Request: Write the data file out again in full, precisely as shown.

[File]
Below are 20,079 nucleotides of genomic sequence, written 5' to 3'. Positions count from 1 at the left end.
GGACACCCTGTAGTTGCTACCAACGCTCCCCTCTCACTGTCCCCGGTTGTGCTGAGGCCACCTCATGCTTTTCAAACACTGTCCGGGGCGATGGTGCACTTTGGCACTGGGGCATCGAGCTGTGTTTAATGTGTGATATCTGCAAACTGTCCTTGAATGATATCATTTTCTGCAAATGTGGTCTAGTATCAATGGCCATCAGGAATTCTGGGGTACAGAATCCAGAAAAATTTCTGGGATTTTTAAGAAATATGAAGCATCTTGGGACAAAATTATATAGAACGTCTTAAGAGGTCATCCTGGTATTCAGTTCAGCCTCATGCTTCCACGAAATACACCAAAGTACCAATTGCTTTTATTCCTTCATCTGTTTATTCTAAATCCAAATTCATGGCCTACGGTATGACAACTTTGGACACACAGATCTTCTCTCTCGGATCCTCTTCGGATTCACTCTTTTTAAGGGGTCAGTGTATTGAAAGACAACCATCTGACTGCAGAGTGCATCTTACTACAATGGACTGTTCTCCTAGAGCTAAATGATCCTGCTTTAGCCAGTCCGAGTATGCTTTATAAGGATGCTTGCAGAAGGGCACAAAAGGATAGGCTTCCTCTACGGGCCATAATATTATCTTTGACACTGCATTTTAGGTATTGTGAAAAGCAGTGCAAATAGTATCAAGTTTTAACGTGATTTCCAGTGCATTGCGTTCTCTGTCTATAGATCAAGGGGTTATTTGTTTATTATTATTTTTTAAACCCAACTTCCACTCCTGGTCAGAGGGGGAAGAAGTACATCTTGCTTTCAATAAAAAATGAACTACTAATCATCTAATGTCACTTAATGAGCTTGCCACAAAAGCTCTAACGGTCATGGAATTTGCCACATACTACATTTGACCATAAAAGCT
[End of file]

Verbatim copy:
Below are 20,079 nucleotides of genomic sequence, written 5' to 3'. Positions count from 1 at the left end.
GGACACCCTGTAGTTGCTACCAACGCTCCCCTCTCACTGTCCCCGGTTGTGCTGAGGCCACCTCATGCTTTTCAAACACTGTCCGGGGCGATGGTGCACTTTGGCACTGGGGCATCGAGCTGTGTTTAATGTGTGATATCTGCAAACTGTCCTTGAATGATATCATTTTCTGCAAATGTGGTCTAGTATCAATGGCCATCAGGAATTCTGGGGTACAGAATCCAGAAAAATTTCTGGGATTTTTAAGAAATATGAAGCATCTTGGGACAAAATTATATAGAACGTCTTAAGAGGTCATCCTGGTATTCAGTTCAGCCTCATGCTTCCACGAAATACACCAAAGTACCAATTGCTTTTATTCCTTCATCTGTTTATTCTAAATCCAAATTCATGGCCTACGGTATGACAACTTTGGACACACAGATCTTCTCTCTCGGATCCTCTTCGGATTCACTCTTTTTAAGGGGTCAGTGTATTGAAAGACAACCATCTGACTGCAGAGTGCATCTTACTACAATGGACTGTTCTCCTAGAGCTAAATGATCCTGCTTTAGCCAGTCCGAGTATGCTTTATAAGGATGCTTGCAGAAGGGCACAAAAGGATAGGCTTCCTCTACGGGCCATAATATTATCTTTGACACTGCATTTTAGGTATTGTGAAAAGCAGTGCAAATAGTATCAAGTTTTAACGTGATTTCCAGTGCATTGCGTTCTCTGTCTATAGATCAAGGGGTTATTTGTTTATTATTATTTTTTAAACCCAACTTCCACTCCTGGTCAGAGGGGGAAGAAGTACATCTTGCTTTCAATAAAAAATGAACTACTAATCATCTAATGTCACTTAATGAGCTTGCCACAAAAGCTCTAACGGTCATGGAATTTGCCACATACTACATTTGACCATAAAAGCT